This AI Research Presents a Large Language Model that can Answer Philosophical Questions in the Voice of a Specific Philosopher

Since artificial intelligence has exploded in recent years, models can now outperform humans in a wide range of tasks, from playing games like chess and go to performing practical tasks like predicting protein structures and performing matrix multiplication calculations. Large language models have significantly benefited from recent technological improvements that have led to the creation of sophisticated information and dialogue systems. One of the best instances of how language models function astoundingly well when composing documents, conversing with humans, and answering questions is ChatGPT.

Another recent research field that has intrigued academics is determining whether AI can likewise write innovative and clever philosophical essays. Expert-level professional philosophy is currently thought to require a form of competence and knowledge that existing AI models still need. It would be fascinating to discover if large language models could be taught to write philosophical texts that were virtually indistinguishable from those written by actual philosophers. To address this problem statement, researchers from the University of California-Riverside, École Normale Supérieure (ECN) in Paris, and Ludwig-Maximilians-Universität München created a large language model that can respond to philosophical queries in a manner that is very similar to that of a particular philosopher. The group fine-tuned OpenAI’s GPT-3 language model using the work of philosopher Daniel C. Dennett. It was concluded that the model could produce responses that closely mirror human philosophers’ answers.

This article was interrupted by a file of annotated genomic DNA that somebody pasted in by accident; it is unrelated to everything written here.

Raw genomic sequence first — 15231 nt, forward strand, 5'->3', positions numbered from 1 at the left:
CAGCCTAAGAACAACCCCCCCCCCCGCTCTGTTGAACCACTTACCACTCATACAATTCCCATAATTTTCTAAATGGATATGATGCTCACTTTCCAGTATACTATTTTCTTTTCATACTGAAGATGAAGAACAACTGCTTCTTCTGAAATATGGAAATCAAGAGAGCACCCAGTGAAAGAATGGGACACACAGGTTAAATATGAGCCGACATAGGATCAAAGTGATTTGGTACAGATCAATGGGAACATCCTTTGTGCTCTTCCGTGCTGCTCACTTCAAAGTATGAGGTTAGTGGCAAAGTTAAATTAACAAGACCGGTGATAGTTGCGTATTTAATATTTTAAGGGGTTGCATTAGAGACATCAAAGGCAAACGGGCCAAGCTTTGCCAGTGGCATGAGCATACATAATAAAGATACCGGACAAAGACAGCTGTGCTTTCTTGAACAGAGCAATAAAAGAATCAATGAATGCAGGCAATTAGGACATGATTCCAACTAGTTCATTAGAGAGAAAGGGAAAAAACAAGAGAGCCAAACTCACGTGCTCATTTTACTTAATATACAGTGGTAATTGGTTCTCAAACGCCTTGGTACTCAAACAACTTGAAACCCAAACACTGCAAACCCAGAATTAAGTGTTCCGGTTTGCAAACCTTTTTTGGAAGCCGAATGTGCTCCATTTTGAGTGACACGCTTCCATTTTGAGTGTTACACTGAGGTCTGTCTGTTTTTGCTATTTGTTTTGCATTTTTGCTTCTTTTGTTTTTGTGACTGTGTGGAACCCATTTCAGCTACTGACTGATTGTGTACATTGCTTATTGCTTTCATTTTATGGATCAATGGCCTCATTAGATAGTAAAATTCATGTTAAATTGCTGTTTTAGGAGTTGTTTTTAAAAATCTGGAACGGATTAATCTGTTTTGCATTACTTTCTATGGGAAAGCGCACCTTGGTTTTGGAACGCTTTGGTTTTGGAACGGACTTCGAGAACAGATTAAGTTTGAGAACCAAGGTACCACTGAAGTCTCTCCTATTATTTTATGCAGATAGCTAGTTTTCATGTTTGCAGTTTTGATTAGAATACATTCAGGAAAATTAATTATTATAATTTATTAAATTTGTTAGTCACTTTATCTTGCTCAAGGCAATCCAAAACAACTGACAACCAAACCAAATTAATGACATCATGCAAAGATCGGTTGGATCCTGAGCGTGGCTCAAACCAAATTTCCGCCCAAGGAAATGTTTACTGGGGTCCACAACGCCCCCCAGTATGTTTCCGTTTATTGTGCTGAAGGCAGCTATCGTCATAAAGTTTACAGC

GPT-3, or the third-generation Generative Pre-Trained Transformer, is an autoregressive language model that uses deep learning to generate texts. The model’s foundation lies in using sophisticated and robust statistical algorithms on the input text prompt to predict the following word in a sentence. To do this, the language model analyses a massive corpus of text to predict the next word in a sentence by looking at its previous context. The GPT-3 model was fine-tuned by the researchers based on Dennett’s earlier writings to ensure it gave the philosopher’s typical word usage patterns more weight when predicting the following word in a sentence than other word patterns.

The researchers wanted to evaluate their fine-tuned model by asking it questions and examining if its answers were something the actual philosopher could have given. The researchers collected four responses for each question without cherry-picking, that is, without necessarily choosing the best results, by asking Dennett ten philosophical questions and then posing the same questions to their language model. They then asked 425 human users if they could tell the difference between responses to philosophical queries given by Dennett and those created by the machine. It was astounding to discover that expert philosophers and readers of philosophy blogs could correctly identify Dennett’s responses roughly 50% of the time. In contrast, average participants with little to no philosophical background did so only 20% of the time. These findings imply that a GPT-3 model that has been fine-tuned can be surprisingly close to speaking in the voice of a certain philosopher.

Even though the language model delivered impressive results, there is still an opportunity for improvement. The team intends to develop their model further and apply it to more real-world scenarios in the future. Also, they are investigating the potential for making it into a tool that would be very useful to philosophers and historians.


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